Diabetes

Diabetes Management Begins with Healthy Eating

Over the last 20 years, the number of American adults diagnosed with diabetes has more than tripled. Alarmingly, more than 84 million are considered prediabetic. With that many people living with diabetes, or at risk for diabetes, knowing how to manage this condition over a lifetime is more important than ever – and it all starts with eating healthy.

Diabetes is a group of diseases that cause high blood glucose. Glucose, a sugar, enters the body through the foods you eat and is absorbed into your bloodstream during digestion. With the help of insulin, glucose enters your body’s cells where it becomes the energy needed for them to function properly. When you have diabetes, your body either stops producing insulin or doesn’t use insulin properly (known as insulin resistance). Since glucose comes from food, nutrition is a big part of managing diabetes.

Additionally, the disease is a risk factor for a number of other serious medical conditions, including kidney disease, heart disease and stroke. This is why it’s helpful for people with diabetes to work with registered dietitian, like myself, to develop healthy-eating plans that control blood sugars, as well as help them meet their larger health goals.

So, what does a diabetic-friendly healthy eating plan include?

Healthy Carbohydrates

One of the first things I teach my diabetic patients is to identify which foods contain carbohydrates, or carbs. Since carbohydrates contain starch, fiber, and most importantly for a diabetic, sugar, it’s important to learn the difference between quality sources and less-ideal sources of carbs. This doesn’t mean that some carbs must be cut completely from your diet. It just means they should be moderated or limited.

Good Choices Include:

  • Fresh fruits
  • Vegetables eaten raw, steamed, roasted or grilled
  • Nutrient-rich greens, like kale, spinach and bok choy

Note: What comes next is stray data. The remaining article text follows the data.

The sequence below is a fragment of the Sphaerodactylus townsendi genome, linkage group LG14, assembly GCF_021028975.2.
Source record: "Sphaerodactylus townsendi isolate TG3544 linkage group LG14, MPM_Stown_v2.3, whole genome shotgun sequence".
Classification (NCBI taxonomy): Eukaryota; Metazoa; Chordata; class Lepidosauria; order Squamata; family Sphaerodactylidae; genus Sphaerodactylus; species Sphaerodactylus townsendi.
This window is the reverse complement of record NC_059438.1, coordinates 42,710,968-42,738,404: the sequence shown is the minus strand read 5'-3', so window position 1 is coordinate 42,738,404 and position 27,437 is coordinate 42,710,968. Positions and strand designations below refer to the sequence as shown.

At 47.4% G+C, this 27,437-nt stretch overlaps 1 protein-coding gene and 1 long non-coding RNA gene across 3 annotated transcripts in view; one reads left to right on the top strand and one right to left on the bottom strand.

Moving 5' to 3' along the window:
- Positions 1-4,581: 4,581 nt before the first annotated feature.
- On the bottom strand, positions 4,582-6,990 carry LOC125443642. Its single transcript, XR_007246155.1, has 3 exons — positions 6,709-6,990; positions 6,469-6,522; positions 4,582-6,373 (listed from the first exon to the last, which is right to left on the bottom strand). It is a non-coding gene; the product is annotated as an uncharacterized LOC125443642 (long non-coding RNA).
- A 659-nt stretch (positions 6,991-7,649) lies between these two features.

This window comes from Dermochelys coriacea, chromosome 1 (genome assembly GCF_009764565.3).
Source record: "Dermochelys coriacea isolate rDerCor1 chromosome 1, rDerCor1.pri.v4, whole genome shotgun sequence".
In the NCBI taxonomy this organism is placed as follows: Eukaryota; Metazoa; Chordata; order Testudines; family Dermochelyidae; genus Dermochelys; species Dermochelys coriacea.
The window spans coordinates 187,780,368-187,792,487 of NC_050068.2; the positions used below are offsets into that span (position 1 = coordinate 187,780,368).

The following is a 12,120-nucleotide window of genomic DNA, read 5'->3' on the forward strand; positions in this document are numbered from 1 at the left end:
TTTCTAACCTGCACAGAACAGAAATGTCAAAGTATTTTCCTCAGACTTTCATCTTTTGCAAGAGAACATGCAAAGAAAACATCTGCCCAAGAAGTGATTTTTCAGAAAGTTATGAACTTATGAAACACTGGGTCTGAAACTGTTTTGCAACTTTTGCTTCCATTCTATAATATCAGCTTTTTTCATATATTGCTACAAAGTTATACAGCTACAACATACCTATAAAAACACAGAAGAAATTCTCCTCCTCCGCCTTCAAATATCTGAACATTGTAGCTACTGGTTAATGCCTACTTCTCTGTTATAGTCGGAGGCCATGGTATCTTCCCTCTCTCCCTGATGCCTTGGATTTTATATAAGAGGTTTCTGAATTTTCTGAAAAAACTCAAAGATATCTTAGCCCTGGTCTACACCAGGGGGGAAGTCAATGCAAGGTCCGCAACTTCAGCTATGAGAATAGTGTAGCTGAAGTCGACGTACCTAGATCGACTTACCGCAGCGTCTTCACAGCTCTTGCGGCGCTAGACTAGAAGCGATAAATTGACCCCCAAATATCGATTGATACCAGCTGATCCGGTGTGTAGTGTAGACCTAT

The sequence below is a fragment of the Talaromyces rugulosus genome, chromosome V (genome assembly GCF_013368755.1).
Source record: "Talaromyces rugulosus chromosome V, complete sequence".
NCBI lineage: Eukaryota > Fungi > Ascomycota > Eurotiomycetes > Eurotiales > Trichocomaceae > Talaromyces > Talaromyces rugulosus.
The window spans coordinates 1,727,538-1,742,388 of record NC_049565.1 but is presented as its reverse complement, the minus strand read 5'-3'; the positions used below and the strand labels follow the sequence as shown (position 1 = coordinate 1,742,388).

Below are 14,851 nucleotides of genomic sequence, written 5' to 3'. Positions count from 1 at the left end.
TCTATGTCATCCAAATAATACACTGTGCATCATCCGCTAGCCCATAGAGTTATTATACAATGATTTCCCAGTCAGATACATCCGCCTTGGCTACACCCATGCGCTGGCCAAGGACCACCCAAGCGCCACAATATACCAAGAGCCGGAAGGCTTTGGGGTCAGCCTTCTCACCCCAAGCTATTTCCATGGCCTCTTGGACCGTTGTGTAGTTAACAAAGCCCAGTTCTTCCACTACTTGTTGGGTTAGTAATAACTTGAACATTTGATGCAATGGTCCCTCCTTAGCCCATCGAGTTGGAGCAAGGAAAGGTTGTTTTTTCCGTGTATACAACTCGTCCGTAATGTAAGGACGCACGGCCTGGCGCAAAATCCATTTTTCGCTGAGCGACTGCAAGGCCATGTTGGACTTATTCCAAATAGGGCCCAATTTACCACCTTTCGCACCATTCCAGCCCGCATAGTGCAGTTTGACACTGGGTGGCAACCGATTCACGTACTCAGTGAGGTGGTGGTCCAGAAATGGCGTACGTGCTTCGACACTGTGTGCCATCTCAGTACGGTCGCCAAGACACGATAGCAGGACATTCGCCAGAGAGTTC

• Whole grains, like brown rice, quinoa and oatmeal
  • Sweet potatoes

Lean Proteins 

Because diabetes increases one’s risk for heart disease, it’s important to eat proteins with lower fat content. Regardless of whether you’re a vegan, vegetarian or eat meat, there are plenty of heart-healthy, diabetic-friendly protein options.

Good Choices Include:

  • Plant-based proteins, like tofu and nuts
  • Fish and seafood
  • Chicken and poultry
  • Eggs

Low-Fat Dairy

Although the lactose in dairy products can affect your blood sugar, it’s also a good source of calcium and high-quality protein. By choosing items with lower fat content and consuming dairy in moderation, people with diabetes can enjoy a variety of milk and milk products.

Good Choices Include:

  • Skim or 1% milk
  • Regular or Greek yogurt
  • Reduced fat cheeses

Limited Fats and Oils

Your body needs fat to function correctly. However, eating too much fat can cause weight gain, increasing your risk for other conditions and complications. In general, diabetic-friendly diets should avoid trans fats, limit saturated fats, and consume “good fats” in moderation.

Good Choices Include:

  • Vegetable fats, like avocados, nuts and seeds
  • Omega-3 fatty, acid-rich fish
  • Plant-based oils, like olive and canola oil

Food is Not Your Enemy

As a registered dietitian and certified diabetes educator at Washington Hospital, I help patients understand the relationship between diet and disease without feeling like they’re missing out on the fun part of food. The goal with any diabetic-friendly diet – and, really, any successful diet, in general – is to adjust what and how much you eat in a way that can be sustained over a long period of time.

In addition to eating the right kinds of foods, it’s important for people with diabetes to eat at regular meal times and never skip meals in order for your medications to function correctly. Achieving a healthy weight through diet and exercise, and managing your stress levels will improve your overall health and make controlling your blood sugar easier.

If you or a loved one has been diagnosed with diabetes, you know it can be overwhelming. However, with the guidance and support available through Washington Hospital’s Nutrition Counseling and Outpatient Diabetes Center, you can learn the skills needed to manage your condition for a lifetime without sacrificing quality of life.